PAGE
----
Ongoing Support

Q: Can you provide a 'bulletin board' where we can post questions and share experiences in implementing EBPH ?

A:The University web server we use does not offer this kind of functionality. If there is sufficient interest, we could investigate the feasibility of leasing access to a commercial Internet Service Provider. It would not be an ideal solution. At this time, you are welcome to send us questions at the following email address: mailto:sphprc@albany.edu?subject=Questions and Answers. We will answer as quickly as possible, and post items we think are of general interest here.

Q: Do you have plans to offer a successor course to this one which would present selected content areas in greater depth or new topics not covered in the current course?

A:We would consider it but we're not sure what such a course would include. What content would you like to see in that course? Send your suggestions here: mailto:sphprc@albany.edu?subject=EBPH 102

Questions about individual modules:

Module 6 Logic Model & Program Planning

Q: What software do you use/recommend for creating logic models ?

A:For Mac users, OmniGraffle Pro is excellent. The upgrade to the Pro version is well-worth it. That is what we used, for example, to develop the large Prevention Research Center model.
    For Windows users, Visio Professional is probably the most widely known flow-charting package. Basic Visio is included in the MS-Office 2003 package. We suggest trying that out before investing in the Pro version. There are other packages out there as well. If you have had a good experience with another Windows package, we'd like to know about it to share with others. Please send us a note here: mailto:sphprc@albany.edu?subject=Software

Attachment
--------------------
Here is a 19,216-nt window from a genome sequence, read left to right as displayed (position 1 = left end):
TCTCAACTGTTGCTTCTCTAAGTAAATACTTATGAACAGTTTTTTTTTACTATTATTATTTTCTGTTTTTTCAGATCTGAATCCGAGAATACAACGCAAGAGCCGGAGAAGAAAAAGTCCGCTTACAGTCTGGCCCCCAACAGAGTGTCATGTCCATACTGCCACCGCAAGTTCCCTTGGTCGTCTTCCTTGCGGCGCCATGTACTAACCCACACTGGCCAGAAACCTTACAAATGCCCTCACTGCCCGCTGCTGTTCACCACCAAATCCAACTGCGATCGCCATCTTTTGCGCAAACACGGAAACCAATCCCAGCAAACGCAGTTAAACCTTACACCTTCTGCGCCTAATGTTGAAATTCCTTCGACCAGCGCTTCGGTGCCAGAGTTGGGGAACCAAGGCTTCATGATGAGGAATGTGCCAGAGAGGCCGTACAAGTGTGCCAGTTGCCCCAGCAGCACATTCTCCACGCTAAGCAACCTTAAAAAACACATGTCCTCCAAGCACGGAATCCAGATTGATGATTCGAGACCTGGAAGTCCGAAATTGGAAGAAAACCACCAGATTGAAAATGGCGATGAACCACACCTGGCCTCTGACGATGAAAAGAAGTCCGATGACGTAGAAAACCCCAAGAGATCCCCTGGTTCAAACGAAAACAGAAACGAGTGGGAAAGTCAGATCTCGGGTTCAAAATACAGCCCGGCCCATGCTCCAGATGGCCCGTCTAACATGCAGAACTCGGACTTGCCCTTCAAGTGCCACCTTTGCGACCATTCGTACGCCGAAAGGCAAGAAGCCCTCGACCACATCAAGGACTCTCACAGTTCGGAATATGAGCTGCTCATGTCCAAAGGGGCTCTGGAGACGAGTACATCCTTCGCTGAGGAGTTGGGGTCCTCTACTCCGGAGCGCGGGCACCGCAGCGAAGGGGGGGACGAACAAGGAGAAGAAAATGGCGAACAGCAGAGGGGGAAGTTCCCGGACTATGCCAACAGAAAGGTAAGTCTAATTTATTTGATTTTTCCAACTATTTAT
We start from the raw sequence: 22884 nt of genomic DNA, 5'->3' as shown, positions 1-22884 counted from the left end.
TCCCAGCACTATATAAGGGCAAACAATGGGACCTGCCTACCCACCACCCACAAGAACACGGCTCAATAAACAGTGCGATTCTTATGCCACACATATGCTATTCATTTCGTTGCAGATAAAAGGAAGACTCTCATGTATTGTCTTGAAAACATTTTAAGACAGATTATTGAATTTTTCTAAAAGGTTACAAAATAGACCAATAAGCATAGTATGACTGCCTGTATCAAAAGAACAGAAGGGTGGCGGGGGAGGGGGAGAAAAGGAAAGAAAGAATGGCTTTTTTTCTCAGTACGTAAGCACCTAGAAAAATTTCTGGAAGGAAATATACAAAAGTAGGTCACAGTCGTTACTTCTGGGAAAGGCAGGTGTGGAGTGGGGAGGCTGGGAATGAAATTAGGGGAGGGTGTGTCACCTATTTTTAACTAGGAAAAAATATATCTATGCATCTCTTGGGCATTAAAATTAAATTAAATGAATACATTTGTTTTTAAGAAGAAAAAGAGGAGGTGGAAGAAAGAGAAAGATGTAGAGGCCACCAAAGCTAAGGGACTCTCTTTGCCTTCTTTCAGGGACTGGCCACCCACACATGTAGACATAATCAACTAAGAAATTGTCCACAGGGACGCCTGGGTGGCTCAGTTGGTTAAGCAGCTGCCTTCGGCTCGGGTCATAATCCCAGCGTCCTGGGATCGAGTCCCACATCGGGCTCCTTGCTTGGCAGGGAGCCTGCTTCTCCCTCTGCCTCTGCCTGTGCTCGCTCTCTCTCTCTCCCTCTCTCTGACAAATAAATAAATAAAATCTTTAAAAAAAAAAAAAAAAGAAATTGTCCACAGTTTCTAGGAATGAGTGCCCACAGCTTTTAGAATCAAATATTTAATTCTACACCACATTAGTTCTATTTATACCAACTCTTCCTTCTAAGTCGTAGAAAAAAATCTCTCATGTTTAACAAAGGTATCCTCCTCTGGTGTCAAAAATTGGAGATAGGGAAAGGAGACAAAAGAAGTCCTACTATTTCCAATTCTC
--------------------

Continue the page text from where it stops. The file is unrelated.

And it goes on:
The most important features to look for are usually included in flow-charting programs-- (1) You absolutely need a vector-graphics package, not a bit-mapped 'paint' program like PaintShop or PhotoShop. (2) Objects need to be connected dynamically. That is, when you connect two text boxes with an arrow, the arrow should stay connected when you drag either box to a new location. (In a basic drawing program, you would have to manually adjust each connected arrow after moving a box.) There is a LOT of trial-and-error in arranging everything to fit on a page, so both of these features are important.
    Beyond these basics, it is a matter of finding a package that feels 'intuitive' to you and offers a lot of flexibilty in formatting both text and drawn shapes.

Module 7 Evaluation

Q: I would like to have more content on practical approaches to program evaluation.

A:This request has been put forth by a number of participants. We have added content to the Evaluation model in response. In recent EBPH-LHP sessions, we have included two exercises after the evaluation lecture: (1) a video clip showing a "5-a-Day" intervention, followed by discussion about evaluation issues raised; and (2) an exercise in which groups return to their logic models to identify monitoring/evaluation techniques they could employ in these projects. These additions have been very well-received by recent groups. Thank you for helping to improve this module.